The troops' entrance to the giant underground fortress, which the French hoped would save them before the Second World War
We’ve crossed into France now, mooring at Strassbourg. The French and Germans have fought over this part of the world ever since Louis XIV’s day. I’ve just returned from the starkest memorial to the Second World War – a vast underground fortress system that riddles the picturesque countryside here, called the Maginot Line.
In 1930, the French realized that war was coming again – a grim prospect since they’d been invaded by Germany twice in the last 60 years. So they decided to build the world’s longest defensive line over their entire western border, to stop the enemy in its tracks. It was named after the foreign minister who dreamed it up, Maginot, and nothing like it had ever been seen; it was longer than the Great Wall of China.
Part of the underground railroad system, in this case carrying an all-important vat of wine for the French soldiers...
This afternoon, we went to a section called Four à Chaux, ‘Limekiln,’ in northern Alsace, and for an hour and a half wandered enormous concrete corridors and gun emplacements in the foothills of the Vosges Mountains. For years, 580 men lived and slept like moles in this self-contained subterranean world, with their own hospital, dentist, cinema and mess hall (the food was apparently excellent, and a quarter of a liter of wine was included in the rations – this was France, after all). There were trains to transport ammunition around, and a complicated pulley system to get the shells up to the gun emplacements.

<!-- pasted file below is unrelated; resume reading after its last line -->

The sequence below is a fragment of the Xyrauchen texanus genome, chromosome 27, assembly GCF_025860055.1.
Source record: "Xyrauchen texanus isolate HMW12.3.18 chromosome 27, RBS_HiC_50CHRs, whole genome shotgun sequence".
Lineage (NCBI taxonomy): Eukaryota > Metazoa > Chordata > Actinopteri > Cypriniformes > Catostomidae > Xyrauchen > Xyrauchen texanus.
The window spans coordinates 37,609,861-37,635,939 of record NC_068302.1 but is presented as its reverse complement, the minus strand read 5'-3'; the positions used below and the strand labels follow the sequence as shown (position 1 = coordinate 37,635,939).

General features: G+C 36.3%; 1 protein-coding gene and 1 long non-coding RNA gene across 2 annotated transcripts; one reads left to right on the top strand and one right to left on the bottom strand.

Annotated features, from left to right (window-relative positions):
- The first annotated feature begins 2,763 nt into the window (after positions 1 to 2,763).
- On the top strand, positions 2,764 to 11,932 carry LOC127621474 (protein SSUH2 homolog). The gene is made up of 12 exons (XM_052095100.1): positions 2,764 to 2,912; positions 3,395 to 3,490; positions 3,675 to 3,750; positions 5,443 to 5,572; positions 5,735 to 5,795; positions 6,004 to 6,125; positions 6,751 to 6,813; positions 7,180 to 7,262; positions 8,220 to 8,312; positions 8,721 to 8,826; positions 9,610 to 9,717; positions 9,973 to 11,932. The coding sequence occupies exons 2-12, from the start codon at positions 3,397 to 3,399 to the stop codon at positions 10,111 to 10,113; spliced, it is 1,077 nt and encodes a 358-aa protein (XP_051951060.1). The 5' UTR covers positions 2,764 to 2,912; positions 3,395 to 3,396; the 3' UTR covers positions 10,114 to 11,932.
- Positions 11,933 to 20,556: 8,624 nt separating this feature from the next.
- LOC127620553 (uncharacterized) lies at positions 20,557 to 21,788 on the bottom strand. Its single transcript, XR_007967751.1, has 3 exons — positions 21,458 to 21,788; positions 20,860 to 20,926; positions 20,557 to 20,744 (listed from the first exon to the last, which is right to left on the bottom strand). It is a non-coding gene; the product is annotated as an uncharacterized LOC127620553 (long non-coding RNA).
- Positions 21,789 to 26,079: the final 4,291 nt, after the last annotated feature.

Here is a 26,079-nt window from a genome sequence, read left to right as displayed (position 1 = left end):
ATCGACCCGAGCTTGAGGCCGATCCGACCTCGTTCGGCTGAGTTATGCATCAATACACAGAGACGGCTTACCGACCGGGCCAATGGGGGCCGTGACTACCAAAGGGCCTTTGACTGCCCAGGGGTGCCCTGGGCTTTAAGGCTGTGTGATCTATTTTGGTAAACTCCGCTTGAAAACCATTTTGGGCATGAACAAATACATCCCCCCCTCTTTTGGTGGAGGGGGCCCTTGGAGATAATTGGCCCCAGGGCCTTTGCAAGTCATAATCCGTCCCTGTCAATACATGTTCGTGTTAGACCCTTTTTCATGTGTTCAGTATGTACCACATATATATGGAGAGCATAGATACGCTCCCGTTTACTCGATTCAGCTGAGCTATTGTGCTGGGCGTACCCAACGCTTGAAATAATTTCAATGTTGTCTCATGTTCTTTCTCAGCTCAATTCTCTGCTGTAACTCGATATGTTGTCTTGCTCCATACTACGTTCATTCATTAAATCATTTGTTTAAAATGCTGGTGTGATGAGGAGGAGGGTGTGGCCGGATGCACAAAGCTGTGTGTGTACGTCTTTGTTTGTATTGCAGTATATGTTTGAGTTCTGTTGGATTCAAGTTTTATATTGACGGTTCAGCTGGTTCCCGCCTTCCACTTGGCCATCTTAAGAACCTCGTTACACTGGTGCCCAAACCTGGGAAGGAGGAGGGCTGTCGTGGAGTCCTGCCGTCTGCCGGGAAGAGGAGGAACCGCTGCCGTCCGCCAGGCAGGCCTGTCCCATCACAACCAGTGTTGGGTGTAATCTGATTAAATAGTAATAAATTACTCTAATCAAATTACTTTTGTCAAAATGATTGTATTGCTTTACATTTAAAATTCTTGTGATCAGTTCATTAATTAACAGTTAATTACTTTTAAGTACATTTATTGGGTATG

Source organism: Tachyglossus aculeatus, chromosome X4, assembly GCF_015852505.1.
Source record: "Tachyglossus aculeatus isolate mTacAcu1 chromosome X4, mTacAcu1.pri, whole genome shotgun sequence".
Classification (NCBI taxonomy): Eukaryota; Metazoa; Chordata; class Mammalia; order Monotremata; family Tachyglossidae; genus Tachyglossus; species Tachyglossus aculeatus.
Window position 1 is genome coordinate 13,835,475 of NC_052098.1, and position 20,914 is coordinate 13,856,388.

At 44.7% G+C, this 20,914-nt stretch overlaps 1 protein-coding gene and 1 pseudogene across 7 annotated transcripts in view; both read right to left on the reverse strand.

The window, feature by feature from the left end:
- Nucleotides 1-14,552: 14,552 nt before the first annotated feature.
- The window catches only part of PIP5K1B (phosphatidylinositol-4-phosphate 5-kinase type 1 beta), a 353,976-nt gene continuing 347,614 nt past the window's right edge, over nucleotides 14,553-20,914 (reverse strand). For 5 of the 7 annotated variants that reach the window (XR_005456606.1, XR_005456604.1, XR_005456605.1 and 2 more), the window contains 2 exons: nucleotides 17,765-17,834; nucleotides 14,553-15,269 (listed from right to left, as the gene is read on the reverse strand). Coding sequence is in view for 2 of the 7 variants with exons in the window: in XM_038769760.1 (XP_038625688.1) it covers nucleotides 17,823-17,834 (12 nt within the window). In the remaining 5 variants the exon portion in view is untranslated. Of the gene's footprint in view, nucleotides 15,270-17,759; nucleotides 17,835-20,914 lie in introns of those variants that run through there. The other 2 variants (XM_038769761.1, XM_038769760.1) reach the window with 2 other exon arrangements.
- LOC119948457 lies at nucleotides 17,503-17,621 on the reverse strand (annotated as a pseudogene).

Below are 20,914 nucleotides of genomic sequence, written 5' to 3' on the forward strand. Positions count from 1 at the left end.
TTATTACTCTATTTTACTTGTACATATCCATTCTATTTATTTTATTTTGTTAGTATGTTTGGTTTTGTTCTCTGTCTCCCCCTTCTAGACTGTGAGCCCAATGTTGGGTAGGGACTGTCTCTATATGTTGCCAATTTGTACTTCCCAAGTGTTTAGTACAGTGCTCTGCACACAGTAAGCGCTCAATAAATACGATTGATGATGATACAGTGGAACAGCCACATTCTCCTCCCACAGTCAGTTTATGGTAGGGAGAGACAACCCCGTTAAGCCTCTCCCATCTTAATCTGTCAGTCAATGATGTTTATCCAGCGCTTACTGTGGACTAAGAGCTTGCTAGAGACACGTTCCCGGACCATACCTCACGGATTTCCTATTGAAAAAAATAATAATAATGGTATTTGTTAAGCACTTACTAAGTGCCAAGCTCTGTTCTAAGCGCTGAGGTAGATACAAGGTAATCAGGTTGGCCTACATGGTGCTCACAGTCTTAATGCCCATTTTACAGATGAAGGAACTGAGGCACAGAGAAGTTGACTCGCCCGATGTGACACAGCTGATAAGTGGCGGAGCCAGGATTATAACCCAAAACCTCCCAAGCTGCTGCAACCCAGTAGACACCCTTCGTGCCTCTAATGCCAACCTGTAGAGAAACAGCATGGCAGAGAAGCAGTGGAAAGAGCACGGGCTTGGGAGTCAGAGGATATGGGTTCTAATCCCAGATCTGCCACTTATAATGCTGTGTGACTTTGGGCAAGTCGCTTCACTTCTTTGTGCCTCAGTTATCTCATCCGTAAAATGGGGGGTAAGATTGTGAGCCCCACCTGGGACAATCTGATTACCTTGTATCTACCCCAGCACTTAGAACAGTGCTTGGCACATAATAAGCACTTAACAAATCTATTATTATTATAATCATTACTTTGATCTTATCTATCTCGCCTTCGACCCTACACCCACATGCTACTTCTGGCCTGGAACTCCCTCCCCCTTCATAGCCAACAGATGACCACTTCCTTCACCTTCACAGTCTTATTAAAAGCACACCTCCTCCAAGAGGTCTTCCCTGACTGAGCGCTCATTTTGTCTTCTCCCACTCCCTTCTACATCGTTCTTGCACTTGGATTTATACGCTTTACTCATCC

The underground kitchen, serving 580 men -- apparently, the food was excellent.
It’s all still there, and much of it in working order, which makes for a fascinating visit. The guide was able to use to original levers to lift the 80-ton turret protruding from a hillside with two enormous guns, which had the power to shoot 60 shells a minute for 6 miles distance. In June, 1940, the Nazis did attack the Maginot line here, and were driven back. They then bombed it for days, and tried again – failing dismally.
But on a larger level, the Maginot Line was a colossal failure for the French. Military historians often say that a generals plan for the last war – and in this case, the French had planned for a rematch of the First World War, where armies camped for years in trenches shelling one another. But the Nazis had developed tank warfare to a new level, calling it blitzkrieg, “lightning war.’ They didn’t concentrate their attacks on the Maginot Line but an area of the frontier that the line didn’t cover at all – along the Belgian frontier. With terrifying speed, the German panzers swept through northern France and arrived in Paris.
France surrendered, and most of the soldiers in the Maginot Line gave up without firing a shot.
Today, it’s an eerie afternoon trip into a wierd lost world. Even though there was a heat wave this afternoon, it was quite freezing and damp within the underground tunnels, a steady 50 degrees winter or summer. I went with Henry, my eleven year old, who repeated found the whole experience “awesome.” I couldn’t have put it better…